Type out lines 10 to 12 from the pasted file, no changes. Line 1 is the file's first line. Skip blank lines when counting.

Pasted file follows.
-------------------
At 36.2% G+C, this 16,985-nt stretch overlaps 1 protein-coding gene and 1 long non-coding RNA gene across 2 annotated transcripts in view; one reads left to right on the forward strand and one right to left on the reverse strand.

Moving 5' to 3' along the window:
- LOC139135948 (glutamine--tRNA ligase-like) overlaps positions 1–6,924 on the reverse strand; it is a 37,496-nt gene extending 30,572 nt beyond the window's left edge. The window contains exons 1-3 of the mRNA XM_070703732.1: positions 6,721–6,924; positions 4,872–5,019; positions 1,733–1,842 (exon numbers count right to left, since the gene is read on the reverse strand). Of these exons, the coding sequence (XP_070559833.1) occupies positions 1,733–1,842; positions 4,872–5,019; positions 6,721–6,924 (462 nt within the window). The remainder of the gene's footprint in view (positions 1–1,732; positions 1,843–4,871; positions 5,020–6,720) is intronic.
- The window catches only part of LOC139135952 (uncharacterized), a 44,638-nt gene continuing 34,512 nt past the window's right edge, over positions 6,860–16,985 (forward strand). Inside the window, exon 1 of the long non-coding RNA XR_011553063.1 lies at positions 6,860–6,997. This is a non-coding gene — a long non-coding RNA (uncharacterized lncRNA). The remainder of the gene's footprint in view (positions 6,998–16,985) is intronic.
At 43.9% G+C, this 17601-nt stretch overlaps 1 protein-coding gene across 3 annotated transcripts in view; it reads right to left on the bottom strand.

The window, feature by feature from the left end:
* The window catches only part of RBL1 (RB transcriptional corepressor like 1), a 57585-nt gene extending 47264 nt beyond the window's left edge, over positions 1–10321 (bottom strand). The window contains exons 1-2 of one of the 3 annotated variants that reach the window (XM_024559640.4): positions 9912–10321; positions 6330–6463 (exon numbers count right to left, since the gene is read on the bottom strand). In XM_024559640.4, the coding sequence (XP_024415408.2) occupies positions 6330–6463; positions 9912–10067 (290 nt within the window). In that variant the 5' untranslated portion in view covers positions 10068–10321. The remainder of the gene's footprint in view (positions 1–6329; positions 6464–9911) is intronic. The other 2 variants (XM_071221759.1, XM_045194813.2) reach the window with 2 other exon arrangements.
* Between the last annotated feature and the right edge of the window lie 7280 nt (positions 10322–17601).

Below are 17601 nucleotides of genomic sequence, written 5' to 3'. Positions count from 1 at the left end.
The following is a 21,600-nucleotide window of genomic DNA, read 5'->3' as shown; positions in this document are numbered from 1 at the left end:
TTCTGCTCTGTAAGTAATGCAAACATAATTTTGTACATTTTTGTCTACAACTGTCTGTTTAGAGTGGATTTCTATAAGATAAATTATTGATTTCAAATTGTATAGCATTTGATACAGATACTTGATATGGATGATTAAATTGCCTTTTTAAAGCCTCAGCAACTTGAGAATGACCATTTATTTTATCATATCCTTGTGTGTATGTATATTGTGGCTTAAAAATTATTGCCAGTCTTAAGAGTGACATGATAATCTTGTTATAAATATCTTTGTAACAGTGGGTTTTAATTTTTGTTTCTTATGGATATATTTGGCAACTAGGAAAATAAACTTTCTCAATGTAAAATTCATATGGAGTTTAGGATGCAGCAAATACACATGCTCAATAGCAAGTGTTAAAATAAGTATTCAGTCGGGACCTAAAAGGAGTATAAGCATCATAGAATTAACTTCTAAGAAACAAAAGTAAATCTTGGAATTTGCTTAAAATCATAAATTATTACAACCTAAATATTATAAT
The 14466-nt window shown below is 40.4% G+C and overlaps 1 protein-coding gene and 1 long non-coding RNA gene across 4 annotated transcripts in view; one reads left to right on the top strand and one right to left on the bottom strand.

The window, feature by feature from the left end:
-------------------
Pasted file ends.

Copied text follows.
The following is a 21,600-nucleotide window of genomic DNA, read 5'->3' as shown; positions in this document are numbered from 1 at the left end:
TTCTGCTCTGTAAGTAATGCAAACATAATTTTGTACATTTTTGTCTACAACTGTCTGTTTAGAGTGGATTTCTATAAGATAAATTATTGATTTCAAATTGTATAGCATTTGATACAGATACTTGATATGGATGATTAAATTGCCTTTTTAAAGCCTCAGCAACTTGAGAATGACCATTTATTTTATCATATCCTTGTGTGTATGTATATTGTGGCTTAAAAATTATTGCCAGTCTTAAGAGTGACATGATAATCTTGTTATAAATATCTTTGTAACAGTGGGTTTTAATTTTTGTTTCTTATGGATATATTTGGCAACTAGGAAAATAAACTTTCTCAATGTAAAATTCATATGGAGTTTAGGATGCAGCAAATACACATGCTCAATAGCAAGTGTTAAAATAAGTATTCAGTCGGGACCTAAAAGGAGTATAAGCATCATAGAATTAACTTCTAAGAAACAAAAGTAAATCTTGGAATTTGCTTAAAATCATAAATTATTACAACCTAAATATTATAAT
The 14466-nt window shown below is 40.4% G+C and overlaps 1 protein-coding gene and 1 long non-coding RNA gene across 4 annotated transcripts in view; one reads left to right on the top strand and one right to left on the bottom strand.